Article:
A major focus of our lab is identifying how genetic and phenotypic variation that has evolved among plant populations adapts plants to their local climates and habitats. Understanding how these adaptations to climate variation across space have evolved will help us understand mechanisms by which plants can evolve to cope with a changing climate over time and thus know what subsets of natural variation are most important to conservation efforts. We are studying the genetics of local adaptation in two monkeyflower species, Mimulus guttatus and Mimulus laciniatus.
We also have ongoing projects related to the genetics of natural variation in a specific trait, photoperiodic flowering in Mimulus guttatus. Populations of this species will only flower at times of year when days are sufficiently long, but the threshold day length varies with elevation such that populations at high elevation (i.e., areas with later starting springs) require longer day lengths than populations at low elevation. We have identified several regions of the genome involved in divergence in this trait between high and low elevation populations, and following large field studies with our collaborators this and in previous summers, we will be exploring how these genomic regions help to adapt populations to their local environments through their impacts on flowering, additional phenotypes, and overall plant fitness in native seasonal habitats.
We are also pursuing projects to examine how Mimulus guttatus populations have adapted to unique soil conditions (copper mine tailings and calcium-poor serpentine soils). This coming term we will be advancing transgenic experiments to test the roles that specific genes might play in helping populations that inhabit these soils thrive there as well as testing gene expression differences among populations.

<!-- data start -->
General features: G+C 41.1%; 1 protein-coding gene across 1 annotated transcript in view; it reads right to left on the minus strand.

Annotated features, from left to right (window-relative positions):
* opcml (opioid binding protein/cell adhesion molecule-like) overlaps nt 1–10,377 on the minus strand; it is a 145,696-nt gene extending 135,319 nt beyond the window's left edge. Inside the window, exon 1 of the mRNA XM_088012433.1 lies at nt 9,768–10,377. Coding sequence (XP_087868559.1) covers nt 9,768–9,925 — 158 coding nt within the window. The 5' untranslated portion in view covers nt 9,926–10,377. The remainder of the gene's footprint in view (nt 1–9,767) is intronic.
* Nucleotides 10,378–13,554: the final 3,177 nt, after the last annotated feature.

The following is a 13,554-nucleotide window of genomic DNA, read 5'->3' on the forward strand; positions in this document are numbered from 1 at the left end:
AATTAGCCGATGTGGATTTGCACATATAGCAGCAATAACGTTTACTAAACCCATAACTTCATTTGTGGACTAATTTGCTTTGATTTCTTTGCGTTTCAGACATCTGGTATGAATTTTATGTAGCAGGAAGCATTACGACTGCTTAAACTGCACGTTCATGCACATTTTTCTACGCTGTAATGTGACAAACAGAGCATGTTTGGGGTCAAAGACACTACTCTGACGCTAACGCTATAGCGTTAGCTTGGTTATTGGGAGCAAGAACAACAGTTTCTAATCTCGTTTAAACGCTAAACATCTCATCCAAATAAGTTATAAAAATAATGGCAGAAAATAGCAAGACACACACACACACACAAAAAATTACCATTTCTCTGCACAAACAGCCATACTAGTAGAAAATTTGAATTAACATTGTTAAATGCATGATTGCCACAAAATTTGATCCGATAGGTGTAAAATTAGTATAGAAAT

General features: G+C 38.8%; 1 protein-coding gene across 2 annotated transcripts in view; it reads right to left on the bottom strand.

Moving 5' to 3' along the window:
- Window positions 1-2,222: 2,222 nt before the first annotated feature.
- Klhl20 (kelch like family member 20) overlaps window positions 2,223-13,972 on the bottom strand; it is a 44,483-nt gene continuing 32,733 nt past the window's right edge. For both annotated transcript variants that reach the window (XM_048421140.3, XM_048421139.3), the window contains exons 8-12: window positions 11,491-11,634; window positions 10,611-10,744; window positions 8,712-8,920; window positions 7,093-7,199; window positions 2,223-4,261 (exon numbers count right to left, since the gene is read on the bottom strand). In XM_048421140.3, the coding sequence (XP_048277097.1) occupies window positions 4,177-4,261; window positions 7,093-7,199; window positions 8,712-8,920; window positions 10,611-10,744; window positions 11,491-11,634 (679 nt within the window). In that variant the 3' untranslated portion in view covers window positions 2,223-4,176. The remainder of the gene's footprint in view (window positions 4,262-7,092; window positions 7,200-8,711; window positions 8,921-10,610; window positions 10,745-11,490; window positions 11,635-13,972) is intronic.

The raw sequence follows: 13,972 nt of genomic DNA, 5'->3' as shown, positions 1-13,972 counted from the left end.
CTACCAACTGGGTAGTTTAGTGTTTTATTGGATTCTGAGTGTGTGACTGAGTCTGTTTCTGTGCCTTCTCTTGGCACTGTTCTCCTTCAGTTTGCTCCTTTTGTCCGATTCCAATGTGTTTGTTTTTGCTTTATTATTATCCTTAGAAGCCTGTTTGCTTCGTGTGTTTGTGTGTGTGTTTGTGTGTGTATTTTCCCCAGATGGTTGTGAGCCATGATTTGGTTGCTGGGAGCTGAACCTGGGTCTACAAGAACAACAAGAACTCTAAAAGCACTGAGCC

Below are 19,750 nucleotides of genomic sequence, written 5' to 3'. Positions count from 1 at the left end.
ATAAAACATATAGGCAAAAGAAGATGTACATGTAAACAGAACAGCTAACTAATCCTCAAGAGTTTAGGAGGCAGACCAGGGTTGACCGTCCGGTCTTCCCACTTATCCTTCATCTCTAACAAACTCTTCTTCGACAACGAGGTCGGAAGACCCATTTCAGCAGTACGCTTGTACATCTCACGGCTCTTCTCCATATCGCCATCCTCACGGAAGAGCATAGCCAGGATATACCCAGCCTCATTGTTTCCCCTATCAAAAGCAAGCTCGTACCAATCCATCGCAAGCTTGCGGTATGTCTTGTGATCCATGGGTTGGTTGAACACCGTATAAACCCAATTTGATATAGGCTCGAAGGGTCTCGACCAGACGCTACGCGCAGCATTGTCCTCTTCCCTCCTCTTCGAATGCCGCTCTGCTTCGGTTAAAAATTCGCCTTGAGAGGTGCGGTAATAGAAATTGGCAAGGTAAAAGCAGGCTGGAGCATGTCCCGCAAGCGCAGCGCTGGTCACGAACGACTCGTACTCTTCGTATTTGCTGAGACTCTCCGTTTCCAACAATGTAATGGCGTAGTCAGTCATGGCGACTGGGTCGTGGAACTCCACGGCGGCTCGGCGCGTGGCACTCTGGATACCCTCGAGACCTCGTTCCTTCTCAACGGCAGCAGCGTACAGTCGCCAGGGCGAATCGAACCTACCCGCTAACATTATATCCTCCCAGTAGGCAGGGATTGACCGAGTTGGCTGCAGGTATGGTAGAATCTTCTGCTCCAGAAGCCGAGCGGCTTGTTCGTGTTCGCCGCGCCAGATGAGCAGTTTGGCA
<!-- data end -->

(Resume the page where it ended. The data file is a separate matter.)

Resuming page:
On another front, we are pursuing studies how populations of Mimulus laciniatus differ in how the environment experienced by parental plants influences offspring phenotypes and why this variation could be adaptive.
The undergraduate researchers will grow, care for, and cross monkeyflowers as part of our efforts to scoring of germination, flowering, leaf shape, and other traits of plants under controlled conditions or in the greenhouse. They will collect tissue for DNA or RNA extraction and may also be involved with some combination of DNA isolation and genotyping. The student is encouraged to join weekly Blackman lab group meetings as well.
Students with strong interests in plant-environment interaction, genetics, evolution, and ecology will find the experience most rewarding. Attention to detail and good record keeping skills are essential. The student should be comfortable and enthusiastic about working in greenhouse and growth chamber conditions for extended periods, and they will be expected to follow guidelines for safely doing so.